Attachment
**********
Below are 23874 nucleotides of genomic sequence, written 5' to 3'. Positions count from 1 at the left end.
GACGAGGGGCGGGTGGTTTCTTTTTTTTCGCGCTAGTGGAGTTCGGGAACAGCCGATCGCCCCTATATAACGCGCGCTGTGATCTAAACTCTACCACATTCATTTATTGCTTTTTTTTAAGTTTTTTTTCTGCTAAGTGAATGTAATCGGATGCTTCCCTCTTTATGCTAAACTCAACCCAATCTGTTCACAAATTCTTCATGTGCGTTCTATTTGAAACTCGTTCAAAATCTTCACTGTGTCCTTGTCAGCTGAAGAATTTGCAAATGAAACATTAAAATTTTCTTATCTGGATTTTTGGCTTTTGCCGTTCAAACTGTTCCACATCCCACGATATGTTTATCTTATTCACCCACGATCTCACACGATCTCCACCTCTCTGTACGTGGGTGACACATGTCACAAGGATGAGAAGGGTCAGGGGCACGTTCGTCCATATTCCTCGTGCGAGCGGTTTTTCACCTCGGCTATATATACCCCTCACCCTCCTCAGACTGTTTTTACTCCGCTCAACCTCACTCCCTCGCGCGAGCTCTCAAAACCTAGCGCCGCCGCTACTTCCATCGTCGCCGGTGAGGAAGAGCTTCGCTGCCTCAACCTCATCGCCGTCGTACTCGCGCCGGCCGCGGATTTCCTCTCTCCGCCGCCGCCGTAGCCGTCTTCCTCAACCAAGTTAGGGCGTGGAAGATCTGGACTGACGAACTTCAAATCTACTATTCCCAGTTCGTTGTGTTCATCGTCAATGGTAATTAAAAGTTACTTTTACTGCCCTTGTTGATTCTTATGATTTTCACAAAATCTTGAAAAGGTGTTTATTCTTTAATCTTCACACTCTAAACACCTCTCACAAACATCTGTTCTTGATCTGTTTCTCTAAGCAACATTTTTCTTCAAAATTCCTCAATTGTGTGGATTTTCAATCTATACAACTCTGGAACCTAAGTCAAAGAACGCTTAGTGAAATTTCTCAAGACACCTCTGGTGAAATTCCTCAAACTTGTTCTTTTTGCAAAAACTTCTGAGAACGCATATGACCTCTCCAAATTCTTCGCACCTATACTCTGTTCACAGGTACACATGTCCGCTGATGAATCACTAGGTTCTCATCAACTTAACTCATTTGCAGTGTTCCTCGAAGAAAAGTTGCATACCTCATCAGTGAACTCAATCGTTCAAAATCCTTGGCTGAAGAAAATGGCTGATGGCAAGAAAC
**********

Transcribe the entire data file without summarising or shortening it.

Below are 23874 nucleotides of genomic sequence, written 5' to 3'. Positions count from 1 at the left end.
GACGAGGGGCGGGTGGTTTCTTTTTTTTCGCGCTAGTGGAGTTCGGGAACAGCCGATCGCCCCTATATAACGCGCGCTGTGATCTAAACTCTACCACATTCATTTATTGCTTTTTTTTAAGTTTTTTTTCTGCTAAGTGAATGTAATCGGATGCTTCCCTCTTTATGCTAAACTCAACCCAATCTGTTCACAAATTCTTCATGTGCGTTCTATTTGAAACTCGTTCAAAATCTTCACTGTGTCCTTGTCAGCTGAAGAATTTGCAAATGAAACATTAAAATTTTCTTATCTGGATTTTTGGCTTTTGCCGTTCAAACTGTTCCACATCCCACGATATGTTTATCTTATTCACCCACGATCTCACACGATCTCCACCTCTCTGTACGTGGGTGACACATGTCACAAGGATGAGAAGGGTCAGGGGCACGTTCGTCCATATTCCTCGTGCGAGCGGTTTTTCACCTCGGCTATATATACCCCTCACCCTCCTCAGACTGTTTTTACTCCGCTCAACCTCACTCCCTCGCGCGAGCTCTCAAAACCTAGCGCCGCCGCTACTTCCATCGTCGCCGGTGAGGAAGAGCTTCGCTGCCTCAACCTCATCGCCGTCGTACTCGCGCCGGCCGCGGATTTCCTCTCTCCGCCGCCGCCGTAGCCGTCTTCCTCAACCAAGTTAGGGCGTGGAAGATCTGGACTGACGAACTTCAAATCTACTATTCCCAGTTCGTTGTGTTCATCGTCAATGGTAATTAAAAGTTACTTTTACTGCCCTTGTTGATTCTTATGATTTTCACAAAATCTTGAAAAGGTGTTTATTCTTTAATCTTCACACTCTAAACACCTCTCACAAACATCTGTTCTTGATCTGTTTCTCTAAGCAACATTTTTCTTCAAAATTCCTCAATTGTGTGGATTTTCAATCTATACAACTCTGGAACCTAAGTCAAAGAACGCTTAGTGAAATTTCTCAAGACACCTCTGGTGAAATTCCTCAAACTTGTTCTTTTTGCAAAAACTTCTGAGAACGCATATGACCTCTCCAAATTCTTCGCACCTATACTCTGTTCACAGGTACACATGTCCGCTGATGAATCACTAGGTTCTCATCAACTTAACTCATTTGCAGTGTTCCTCGAAGAAAAGTTGCATACCTCATCAGTGAACTCAATCGTTCAAAATCCTTGGCTGAAGAAAATGGCTGATGGCAAGAAAC